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May 24, 2015 | by  | in Science |
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NASA Saves Lives in Nepal

Four men have been rescued from collapsed buildings in Chautara following Nepal’s 7.8-magnitude earthquake thanks to a NASA technology that detected their heartbeats through 10 feet of debris. FINDER, which stands for Finding Individuals for Disaster and Emergency Response, is a small, suitcase-sized device that sends out a low-powered microwave signal. Tiny motions caused by the victim’s breathing and heartbeats change the reflected signal, and these changes can be picked up by FINDER and used to hone in on their location. Unlike many traditional rescue tools, FINDER does not require the victim to be conscious, only that they still have a heartbeat. Two FINDER prototypes were sent to Nepal with an international search and rescue team. In tests, FINDER had detected heartbeats through 30 feet of rubble or 20 feet of solid concrete, but this was the first time the technology was used in a real life disaster.

The technology behind FINDER was originally developed to locate planets outside of our solar system by NASA’s jet propulsion laboratory, and the accompanying software detects small motions using algorithms similar to those used to measure the orbits of the moons of Jupiter and Saturn. Some think that such “advanced sensing technology” may one day be used to detect life on other planets. In the meantime, there are plenty of organisations keen to develop FINDER for terrestrial applications.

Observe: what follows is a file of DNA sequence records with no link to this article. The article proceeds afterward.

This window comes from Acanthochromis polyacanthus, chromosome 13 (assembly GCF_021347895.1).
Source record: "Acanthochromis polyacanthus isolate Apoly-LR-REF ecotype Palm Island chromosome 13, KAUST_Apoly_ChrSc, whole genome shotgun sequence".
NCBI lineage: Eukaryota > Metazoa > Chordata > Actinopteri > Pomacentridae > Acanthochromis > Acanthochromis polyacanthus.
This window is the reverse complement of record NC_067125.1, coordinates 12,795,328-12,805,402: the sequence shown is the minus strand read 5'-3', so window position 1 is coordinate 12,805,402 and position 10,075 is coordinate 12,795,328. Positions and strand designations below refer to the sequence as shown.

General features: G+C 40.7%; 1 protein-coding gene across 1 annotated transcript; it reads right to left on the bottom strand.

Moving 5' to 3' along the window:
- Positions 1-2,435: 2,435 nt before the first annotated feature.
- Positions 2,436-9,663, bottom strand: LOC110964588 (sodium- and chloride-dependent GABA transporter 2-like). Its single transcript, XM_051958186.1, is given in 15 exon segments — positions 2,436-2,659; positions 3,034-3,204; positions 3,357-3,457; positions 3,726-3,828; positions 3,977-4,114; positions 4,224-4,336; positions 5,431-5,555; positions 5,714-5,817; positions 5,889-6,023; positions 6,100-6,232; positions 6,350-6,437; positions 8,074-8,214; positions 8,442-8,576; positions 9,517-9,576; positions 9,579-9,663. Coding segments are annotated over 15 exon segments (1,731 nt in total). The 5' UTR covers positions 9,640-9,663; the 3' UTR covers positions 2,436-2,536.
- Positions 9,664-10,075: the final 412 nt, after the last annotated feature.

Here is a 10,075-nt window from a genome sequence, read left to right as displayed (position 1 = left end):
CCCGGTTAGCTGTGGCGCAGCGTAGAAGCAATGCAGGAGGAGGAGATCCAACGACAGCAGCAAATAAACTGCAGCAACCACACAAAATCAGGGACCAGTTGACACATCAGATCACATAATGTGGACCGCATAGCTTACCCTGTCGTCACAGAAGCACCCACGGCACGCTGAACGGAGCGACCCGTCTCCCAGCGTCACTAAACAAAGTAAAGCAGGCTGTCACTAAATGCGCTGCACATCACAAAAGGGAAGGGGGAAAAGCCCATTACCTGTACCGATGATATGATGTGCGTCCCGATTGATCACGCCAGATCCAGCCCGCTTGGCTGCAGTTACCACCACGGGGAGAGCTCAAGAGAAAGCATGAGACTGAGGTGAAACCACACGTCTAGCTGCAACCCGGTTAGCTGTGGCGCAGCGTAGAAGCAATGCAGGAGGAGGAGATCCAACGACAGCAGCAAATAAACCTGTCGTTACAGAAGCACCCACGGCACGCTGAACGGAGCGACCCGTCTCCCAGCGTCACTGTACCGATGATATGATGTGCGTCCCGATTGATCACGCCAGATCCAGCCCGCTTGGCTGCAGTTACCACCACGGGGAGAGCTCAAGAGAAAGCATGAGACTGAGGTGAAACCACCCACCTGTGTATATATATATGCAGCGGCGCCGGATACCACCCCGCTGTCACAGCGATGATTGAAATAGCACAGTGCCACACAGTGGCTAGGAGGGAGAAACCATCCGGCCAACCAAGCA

FINDER displays heart and respiration rates, and can distinguish between the heartbeats of a human and those of animals or mechanical devices. This means there are a large range of possible applications for the technology. The team hopes to combine FINDER with robotics and even small autonomous flying vehicles. Such vehicles could be used to get closer to victims in unstable structures or to monitor someone with a highly contagious disease, such as Ebola, without requiring first responders to physically touch the patient. “We’ve had countless people ask us for different applications,” said James Lux, task manager for the FINDER project. “One of the more unusual was whether FINDER could detect rhinoceroses hidden in bushes for the purpose of protecting them. We haven’t tried it for that, but in principle, it should work.”

NASA regularly comes under fire for being a ridiculously expensive way to find out mildly interesting things. It’s worth remembering that NASA technologies such as firefighting gear, water purification devices, and scratch resistant lenses make our lives easier every day. As David Miller, NASA’s chief technologist at NASA Headquarters in Washington D.C., says “FINDER exemplifies how technology designed for space exploration has profound impacts to life on Earth.”

Grand as all this is, I can’t help but think drones with pulse detectors could be dangerous in the wrong hands.

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